So anyway, back to the concert. After Chuck Wicks (who I accidental kept calling Chick--but obviously I knew that was wrong when I would say it) a man by the name of Rodney Atkins took the stage. I recognised one of his songs (the going through hell song--we sometimes spin to that song in spinning which I think is quite appropriate and fun) which was good. I did however mistake his fiddle player for him at the very beginning and was about to be very impressed that a fiddle player was making it big, but then I realised everyone else was looking in a different direction than me--how was I supposed to know? I just looked for the guy in the center. Anyway, Rodney is incredibly talented and the chatting he did between songs was very entertaining--even more so than Brad's commentary later on that night.And to top it off I came home with my own Rodney Atkins guitar pick given especially to me by him.
Okay, so actually he just threw it into the crowd and it landed on the floor where no one noticed it until the concert was over and the lights come on--maybe I should take up the guitar now that I have some equipment.
So next up was Mr. Brad Paisley himself. This part of the concert seems part country and part special effects rock show. It was a lot of fun--especially being so close to the action--and I even recognized like 3 of the songs. I wished he had talked a little more about the songs, but he packed a lot into his show which went by way too quickly. Like I said, there were a lot of special effects that really added a nice to touch, especially during the "Where I Get Where I'm Going" video tribute to some famous people who have died--even included Heath Ledger (Two people sitting near me only found out that he had died when they flashed his picture up on the screen--where have they been for the last couple of days?). The special effects went on to include video footage of local SLC bars (including one drawn into the background for a shot of The Simpsons) for the song about Alcohol. It was a bit loud (I guess I'm getting old) and I could have done without the screaming girl standing next to me (tune in tomorrow for my commentary on the drunks in the audience), but like I've already said, I thoroughly enjoyed it and who go again in a heartbeat.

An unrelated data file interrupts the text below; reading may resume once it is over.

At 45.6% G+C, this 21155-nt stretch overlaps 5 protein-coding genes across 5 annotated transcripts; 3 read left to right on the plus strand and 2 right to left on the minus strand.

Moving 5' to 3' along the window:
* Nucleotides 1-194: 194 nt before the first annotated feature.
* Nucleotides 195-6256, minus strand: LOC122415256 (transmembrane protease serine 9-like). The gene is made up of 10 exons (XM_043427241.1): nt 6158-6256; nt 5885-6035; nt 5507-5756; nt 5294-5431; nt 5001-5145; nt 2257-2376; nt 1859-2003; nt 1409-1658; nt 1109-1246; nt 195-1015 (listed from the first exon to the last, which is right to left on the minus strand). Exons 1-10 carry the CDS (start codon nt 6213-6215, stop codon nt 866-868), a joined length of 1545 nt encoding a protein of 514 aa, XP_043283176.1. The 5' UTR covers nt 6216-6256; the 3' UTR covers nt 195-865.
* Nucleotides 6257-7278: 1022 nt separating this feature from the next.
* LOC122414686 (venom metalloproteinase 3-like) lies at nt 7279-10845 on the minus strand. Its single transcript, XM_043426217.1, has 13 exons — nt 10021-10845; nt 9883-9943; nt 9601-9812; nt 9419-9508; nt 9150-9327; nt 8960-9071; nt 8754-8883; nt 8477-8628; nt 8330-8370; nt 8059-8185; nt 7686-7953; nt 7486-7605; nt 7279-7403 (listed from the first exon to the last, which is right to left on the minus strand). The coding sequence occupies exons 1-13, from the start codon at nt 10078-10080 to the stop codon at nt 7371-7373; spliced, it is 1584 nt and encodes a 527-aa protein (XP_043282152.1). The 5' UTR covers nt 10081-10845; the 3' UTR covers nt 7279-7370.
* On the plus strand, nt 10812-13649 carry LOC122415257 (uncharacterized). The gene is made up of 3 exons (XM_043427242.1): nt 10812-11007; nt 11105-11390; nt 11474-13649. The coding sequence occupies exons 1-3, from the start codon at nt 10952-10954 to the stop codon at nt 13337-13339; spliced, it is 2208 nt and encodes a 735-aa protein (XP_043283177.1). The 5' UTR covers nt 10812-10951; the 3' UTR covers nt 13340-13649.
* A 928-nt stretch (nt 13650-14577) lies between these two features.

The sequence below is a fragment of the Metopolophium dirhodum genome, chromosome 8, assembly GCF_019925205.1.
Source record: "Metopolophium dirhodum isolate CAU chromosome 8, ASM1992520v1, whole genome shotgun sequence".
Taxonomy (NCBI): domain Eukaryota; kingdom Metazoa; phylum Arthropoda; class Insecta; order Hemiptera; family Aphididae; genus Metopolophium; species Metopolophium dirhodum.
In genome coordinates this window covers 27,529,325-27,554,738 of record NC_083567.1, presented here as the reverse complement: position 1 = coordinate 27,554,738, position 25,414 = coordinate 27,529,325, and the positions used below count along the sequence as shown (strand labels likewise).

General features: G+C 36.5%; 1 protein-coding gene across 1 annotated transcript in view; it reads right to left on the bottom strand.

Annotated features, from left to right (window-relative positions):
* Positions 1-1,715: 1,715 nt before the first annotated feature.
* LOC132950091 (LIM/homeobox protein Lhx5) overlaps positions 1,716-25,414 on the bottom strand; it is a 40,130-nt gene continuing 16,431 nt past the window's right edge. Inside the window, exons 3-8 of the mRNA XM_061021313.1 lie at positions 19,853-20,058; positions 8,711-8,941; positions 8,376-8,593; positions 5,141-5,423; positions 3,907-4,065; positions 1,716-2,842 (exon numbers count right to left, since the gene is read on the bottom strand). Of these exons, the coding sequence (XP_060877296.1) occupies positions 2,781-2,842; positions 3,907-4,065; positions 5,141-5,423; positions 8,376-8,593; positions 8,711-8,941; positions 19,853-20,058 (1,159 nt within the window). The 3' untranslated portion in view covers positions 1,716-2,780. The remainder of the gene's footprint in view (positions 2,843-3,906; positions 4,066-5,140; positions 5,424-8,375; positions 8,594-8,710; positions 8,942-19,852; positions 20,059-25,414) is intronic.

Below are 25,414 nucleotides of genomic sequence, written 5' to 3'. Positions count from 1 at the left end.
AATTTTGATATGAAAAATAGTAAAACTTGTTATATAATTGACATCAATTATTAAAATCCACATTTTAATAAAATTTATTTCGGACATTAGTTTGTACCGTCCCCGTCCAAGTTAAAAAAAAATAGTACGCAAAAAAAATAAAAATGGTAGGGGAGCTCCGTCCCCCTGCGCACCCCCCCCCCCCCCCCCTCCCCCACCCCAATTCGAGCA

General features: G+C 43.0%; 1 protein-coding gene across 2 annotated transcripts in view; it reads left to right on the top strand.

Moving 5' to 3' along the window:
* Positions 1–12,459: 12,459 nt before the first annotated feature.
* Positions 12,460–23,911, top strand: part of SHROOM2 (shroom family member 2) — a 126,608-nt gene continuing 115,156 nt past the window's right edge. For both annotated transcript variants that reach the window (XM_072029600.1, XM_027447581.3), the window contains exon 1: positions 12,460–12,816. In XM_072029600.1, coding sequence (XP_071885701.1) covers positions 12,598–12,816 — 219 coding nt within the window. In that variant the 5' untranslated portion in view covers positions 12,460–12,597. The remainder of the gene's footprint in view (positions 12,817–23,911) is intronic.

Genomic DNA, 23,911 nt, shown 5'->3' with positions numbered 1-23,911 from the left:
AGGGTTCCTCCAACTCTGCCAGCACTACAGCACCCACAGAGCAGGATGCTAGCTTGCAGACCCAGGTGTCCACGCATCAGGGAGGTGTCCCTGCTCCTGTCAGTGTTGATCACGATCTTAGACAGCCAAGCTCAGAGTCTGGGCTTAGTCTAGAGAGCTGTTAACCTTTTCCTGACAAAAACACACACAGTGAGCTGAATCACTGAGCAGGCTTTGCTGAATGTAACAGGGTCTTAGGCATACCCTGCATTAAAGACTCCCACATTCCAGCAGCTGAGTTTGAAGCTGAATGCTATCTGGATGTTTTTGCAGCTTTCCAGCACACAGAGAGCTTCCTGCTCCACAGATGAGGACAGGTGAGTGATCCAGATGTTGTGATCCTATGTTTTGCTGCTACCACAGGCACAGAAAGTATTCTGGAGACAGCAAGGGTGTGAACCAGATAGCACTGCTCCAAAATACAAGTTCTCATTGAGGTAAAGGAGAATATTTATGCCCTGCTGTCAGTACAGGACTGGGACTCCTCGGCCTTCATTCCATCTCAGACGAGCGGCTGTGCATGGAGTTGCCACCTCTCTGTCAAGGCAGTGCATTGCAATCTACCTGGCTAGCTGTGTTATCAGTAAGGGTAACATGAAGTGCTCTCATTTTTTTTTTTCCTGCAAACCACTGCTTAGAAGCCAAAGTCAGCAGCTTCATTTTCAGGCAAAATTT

Brad looks down a lot when he is playing so it was hard to get a good picture of him.
Then again, my camera isn't that great and really needs to be replaced so maybe my inability to get a really great shot was do more to my camera (or me) than being Brad's fault. If the latest economic stimulus package goes through I am going to by myself a new camera. Any suggestions on which one to buy?